The federal government says three suspected samples of the deadly Monkeypox virus sent to Senegal for testing, have been confirmed.
The Minister Minister of Health, Isaac Adewole, made this announcement at a press briefing in Abuja on Monday.
The federal government sent the samples for analysis at the World Health Organisation’s laboratory in Dakar, Senegal.
Forty three suspected cases have been reported from eight states, namely, Akwa Ibom, Cross River, Ekiti, Lagos, Enugu, Nasarawa, Rivers, and FCT, with Bayelsa having the highest number.
The minister said 21 samples were sent to Dakar for confirmation, with four coming from Lagos. Samples from Lagos turned out negative.
Of the 17 samples from Bayelsa, three were positive, 12 negative and two results still outstanding.
Mr. Adewole said with three suspected Monkeypox outbreak in Yenagoa confirmed with laboratory evidence, the most likely source of infection is a primary zoonotic transmission, from an animal, with secondary person-to-person transmission.
“We expect that many of these cases being reported from other states in Nigeria are not caused by the Monkey pox virus, but we will continue to investigate all those cases that fit the case definition,” he said.
Mr. Adewole said further laboratory tests using whole genome sequencing are being carried out by the Africa Centre for Genomics and Infectious Diseases in Redeemers University Ede, Ogun State.
Bayelsa state reported the first suspected cases of Monkeypox, before the suspected outbreak were reported across the eight other states.
The minister urged Nigerians not to panic saying the strain of the virus detected is not deadly and that people should maintain good hygiene as there is no treatment or vaccine for the disease.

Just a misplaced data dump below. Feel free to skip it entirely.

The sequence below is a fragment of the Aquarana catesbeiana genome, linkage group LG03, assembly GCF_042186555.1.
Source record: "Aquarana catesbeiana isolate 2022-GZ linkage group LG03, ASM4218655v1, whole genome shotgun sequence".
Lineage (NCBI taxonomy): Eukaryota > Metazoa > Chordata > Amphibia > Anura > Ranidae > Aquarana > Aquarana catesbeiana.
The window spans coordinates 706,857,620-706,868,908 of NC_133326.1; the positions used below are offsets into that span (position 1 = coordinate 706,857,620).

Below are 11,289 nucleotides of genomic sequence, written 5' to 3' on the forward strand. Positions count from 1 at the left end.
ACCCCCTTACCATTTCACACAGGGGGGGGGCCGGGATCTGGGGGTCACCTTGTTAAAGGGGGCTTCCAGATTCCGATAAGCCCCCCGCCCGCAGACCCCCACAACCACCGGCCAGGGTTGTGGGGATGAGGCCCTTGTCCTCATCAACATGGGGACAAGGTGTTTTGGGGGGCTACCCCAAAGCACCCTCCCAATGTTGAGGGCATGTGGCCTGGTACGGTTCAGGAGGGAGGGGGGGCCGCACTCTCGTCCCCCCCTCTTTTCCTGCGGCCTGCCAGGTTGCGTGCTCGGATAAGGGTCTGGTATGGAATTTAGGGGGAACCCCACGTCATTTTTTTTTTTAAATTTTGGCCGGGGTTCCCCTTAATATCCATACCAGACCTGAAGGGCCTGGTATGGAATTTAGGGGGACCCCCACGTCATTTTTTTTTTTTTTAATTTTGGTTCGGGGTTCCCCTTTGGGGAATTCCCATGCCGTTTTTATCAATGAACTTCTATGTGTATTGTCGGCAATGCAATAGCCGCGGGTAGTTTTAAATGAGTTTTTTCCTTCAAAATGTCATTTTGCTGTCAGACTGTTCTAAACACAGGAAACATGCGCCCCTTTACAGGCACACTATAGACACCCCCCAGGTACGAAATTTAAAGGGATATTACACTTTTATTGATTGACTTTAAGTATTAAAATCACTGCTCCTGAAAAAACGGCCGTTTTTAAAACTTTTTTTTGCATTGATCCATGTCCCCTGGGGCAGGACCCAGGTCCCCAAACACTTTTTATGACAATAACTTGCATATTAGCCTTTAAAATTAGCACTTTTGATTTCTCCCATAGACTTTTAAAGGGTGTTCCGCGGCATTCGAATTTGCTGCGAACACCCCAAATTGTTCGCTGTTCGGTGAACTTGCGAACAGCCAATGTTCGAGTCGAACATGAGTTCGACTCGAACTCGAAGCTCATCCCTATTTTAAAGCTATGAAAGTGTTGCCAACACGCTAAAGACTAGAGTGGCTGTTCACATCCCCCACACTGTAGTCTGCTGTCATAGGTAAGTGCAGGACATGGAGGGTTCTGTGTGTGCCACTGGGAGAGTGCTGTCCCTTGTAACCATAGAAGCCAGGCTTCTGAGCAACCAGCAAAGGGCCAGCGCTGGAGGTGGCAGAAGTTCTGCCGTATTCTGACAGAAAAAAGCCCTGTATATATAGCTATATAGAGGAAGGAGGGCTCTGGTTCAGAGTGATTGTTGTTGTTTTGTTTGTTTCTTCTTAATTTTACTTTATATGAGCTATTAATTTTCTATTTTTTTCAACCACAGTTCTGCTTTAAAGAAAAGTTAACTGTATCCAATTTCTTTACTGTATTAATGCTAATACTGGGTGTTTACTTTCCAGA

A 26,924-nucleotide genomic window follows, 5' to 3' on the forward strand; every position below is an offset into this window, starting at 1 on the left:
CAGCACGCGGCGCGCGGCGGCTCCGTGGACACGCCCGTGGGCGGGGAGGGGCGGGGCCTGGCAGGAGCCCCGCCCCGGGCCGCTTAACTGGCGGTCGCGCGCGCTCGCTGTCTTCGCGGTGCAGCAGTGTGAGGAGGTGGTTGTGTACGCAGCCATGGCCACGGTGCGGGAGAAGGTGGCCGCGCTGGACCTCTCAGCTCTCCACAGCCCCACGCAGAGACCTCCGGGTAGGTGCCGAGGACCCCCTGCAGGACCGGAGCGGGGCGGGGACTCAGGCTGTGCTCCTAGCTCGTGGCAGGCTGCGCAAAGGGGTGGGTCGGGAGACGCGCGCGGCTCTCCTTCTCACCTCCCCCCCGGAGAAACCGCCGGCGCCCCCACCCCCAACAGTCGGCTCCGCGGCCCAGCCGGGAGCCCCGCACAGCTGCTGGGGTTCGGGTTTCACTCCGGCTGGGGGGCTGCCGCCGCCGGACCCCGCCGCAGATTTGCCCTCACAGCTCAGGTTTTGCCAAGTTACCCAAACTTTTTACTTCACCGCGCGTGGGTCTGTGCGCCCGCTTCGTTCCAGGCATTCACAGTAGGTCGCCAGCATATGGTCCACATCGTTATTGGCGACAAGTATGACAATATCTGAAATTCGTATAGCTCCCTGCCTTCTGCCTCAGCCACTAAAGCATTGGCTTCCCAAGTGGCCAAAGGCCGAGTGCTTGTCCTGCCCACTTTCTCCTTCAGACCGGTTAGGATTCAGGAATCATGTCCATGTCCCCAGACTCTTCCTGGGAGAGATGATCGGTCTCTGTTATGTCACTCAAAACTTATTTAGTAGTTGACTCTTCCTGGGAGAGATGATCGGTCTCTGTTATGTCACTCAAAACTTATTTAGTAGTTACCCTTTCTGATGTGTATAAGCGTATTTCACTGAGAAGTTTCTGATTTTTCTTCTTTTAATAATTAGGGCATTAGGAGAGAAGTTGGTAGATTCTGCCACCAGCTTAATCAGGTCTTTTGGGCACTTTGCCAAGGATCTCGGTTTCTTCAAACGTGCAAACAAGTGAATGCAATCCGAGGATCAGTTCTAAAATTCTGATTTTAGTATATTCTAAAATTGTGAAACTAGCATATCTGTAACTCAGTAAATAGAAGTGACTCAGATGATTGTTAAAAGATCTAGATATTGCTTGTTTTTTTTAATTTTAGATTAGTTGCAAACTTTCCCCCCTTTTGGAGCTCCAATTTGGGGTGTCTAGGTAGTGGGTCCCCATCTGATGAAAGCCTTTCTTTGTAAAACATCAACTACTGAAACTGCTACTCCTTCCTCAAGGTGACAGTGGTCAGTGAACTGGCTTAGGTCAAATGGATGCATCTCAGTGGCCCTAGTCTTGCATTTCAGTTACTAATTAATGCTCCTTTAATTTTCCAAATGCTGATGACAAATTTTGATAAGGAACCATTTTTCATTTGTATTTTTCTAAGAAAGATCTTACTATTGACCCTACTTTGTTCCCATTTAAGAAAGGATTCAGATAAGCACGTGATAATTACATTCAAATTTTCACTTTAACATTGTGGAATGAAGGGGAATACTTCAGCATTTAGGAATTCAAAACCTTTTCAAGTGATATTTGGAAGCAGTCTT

There are two types of the disease: Central African and West African strains.
Mr. Adewole also warned the media to stop hyping the disease, advising that the educate the people instead..
“People with the viral disease should not be stigmatized. It is not a deadly strain, it is mild. Though some of the samples are negative, but they gave reactions similar to monkeypox, so we are still using technology to determine what is wrong. he said.
The Executive Director, Nigeria Centre for Disease Control, NCDC, Chikwe Ihekweazu, in his remark,urged Nigerians to remain calm as the centre had established an Emergency Operation Centre which will continue to co-ordinate the response across states and test samples from other cases.
He assured that NCDC will also continue to support all states in their response and will keep the public informed as the situation evolves.
“Monkey pox is largely a self-limiting disease, from which all suspected patients that have been reported to date are doing well clinically. Even before this confirmation, all the necessary public health measures have been put in place and will continue to be implemented”, he added.
Measures that can be taken to prevent infection with Monkey pox virus include avoiding contact with squirrels, rats and similar animals, especially when these animals are sick or found dead in areas where the Monkeypox virus is circulating.
The public was advised to always wash hands with soap and water after contact with animals or when caring for sick relatives.
The Monkey pox begins with fever, headache, muscle aches, and exhaustion. Monkey pox causes lymph nodes to swell and the incubation period (time from infection to symptoms) for monkey pox is usually 7-14 days but can range from 5-21 days.
Early symptoms are:
– Muscle aches
– Swollen lymph nodes
Within 1-3 days (sometimes longer) after the appearance of fever, the patient develops a rash, often begin on the face then spread to other parts of the body.